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Volume 21 No. 6
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Renovation project puts $55 million into Lambeau suites

The updated look includes new furniture and artwork. Most of the suites had not been updated since a $295 million renovation that was completed in 2003.
Lambeau Field is often ranked No. 1 among NFL stadiums in fan experience. For Green Bay Packers premium seat patrons, the experience has been turned up a notch after the team completed a $55 million renovation of 175 suites.

The two-year project upgraded most suites with new furniture, food equipment and televisions, but the most noteworthy tweak has been the installation of operable windows, according to Packers President Mark Murphy.

The ability to open the large windows facing the field to hear the crowd noise and get a taste of the outdoor weather has topped the list of suite holders’ requests over the years.

Those were fixed windows in the past. Now, suite patrons can feel the blast of cold air late in the season and the crowd’s roar after another Aaron Rodgers touchdown pass.

Turnkey Sports Poll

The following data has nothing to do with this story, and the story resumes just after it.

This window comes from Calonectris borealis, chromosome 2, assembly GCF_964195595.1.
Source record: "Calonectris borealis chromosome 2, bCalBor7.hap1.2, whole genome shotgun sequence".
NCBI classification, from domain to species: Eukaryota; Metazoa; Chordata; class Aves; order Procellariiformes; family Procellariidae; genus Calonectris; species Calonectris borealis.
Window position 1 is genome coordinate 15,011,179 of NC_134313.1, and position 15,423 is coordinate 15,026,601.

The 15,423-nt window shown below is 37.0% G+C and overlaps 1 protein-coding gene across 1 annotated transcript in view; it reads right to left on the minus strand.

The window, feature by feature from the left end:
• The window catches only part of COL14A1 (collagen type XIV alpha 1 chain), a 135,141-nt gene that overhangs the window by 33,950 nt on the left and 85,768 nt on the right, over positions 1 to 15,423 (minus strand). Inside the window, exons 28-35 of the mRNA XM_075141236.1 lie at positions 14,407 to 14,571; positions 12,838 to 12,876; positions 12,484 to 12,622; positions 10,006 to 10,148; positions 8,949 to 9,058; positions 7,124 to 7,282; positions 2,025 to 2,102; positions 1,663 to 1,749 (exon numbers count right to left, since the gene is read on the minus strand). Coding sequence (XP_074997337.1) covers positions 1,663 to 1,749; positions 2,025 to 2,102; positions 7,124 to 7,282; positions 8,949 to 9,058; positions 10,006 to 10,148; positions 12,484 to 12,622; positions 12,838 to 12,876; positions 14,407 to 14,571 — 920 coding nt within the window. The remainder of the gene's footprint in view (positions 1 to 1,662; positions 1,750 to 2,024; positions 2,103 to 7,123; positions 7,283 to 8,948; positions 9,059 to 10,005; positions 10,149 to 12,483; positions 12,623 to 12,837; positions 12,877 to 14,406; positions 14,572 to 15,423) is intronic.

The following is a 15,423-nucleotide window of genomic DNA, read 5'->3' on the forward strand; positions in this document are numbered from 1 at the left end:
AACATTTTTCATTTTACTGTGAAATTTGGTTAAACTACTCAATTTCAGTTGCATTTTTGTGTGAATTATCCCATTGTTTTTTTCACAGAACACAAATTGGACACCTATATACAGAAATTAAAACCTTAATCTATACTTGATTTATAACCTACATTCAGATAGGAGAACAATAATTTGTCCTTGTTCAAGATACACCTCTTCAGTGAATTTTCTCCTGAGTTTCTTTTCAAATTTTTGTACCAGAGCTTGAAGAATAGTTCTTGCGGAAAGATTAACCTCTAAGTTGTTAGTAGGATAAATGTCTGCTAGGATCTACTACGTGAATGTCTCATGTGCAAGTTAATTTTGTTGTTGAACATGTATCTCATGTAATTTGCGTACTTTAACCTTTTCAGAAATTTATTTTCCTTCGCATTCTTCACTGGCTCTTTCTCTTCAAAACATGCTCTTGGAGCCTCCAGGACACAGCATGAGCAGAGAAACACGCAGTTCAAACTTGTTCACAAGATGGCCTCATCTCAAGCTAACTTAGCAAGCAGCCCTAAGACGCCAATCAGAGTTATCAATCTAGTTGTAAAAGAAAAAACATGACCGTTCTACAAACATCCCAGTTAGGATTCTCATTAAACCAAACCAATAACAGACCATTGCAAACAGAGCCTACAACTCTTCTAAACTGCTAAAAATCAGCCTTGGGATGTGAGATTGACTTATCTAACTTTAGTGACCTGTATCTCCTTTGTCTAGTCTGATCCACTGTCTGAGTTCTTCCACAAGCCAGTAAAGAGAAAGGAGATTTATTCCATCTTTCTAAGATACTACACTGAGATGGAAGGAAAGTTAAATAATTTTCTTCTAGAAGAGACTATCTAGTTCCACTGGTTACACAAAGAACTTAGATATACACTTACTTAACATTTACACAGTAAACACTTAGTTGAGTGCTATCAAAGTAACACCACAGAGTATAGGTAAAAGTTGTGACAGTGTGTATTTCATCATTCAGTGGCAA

The following are results of the Turnkey Sports Poll taken in August. The survey covered more than 2,000 senior-level sports industry executives spanning professional and college sports.

“That’s the biggest change,” Murphy said. “Before, it was just the [20] largest suites that opened up.”

Overall, it was time for a refresh, he said. Most of the suites have gone largely untouched since Lambeau Field went through a $295 million renovation completed in 2003. Somerville Architects of Green Bay designed the improvements.
As part of revamping the suites and club spaces, the Packers launched an art program on the premium levels. The team hired Sports and the Arts, a consultant that has worked with the New York Yankees, Minnesota Vikings and San Francisco 49ers on similar projects, to help plan the program.

Together, they selected 500 pieces of original art, historic photographs and graphics for display, bringing new life to Lambeau’s highest-price inventory.

“We worked with a lot of local artists,” Murphy said. “Most of the photos came from the [Green Bay] Press-Gazette newspaper, our archives and the local museum. It really changes the look of the club and suite areas.”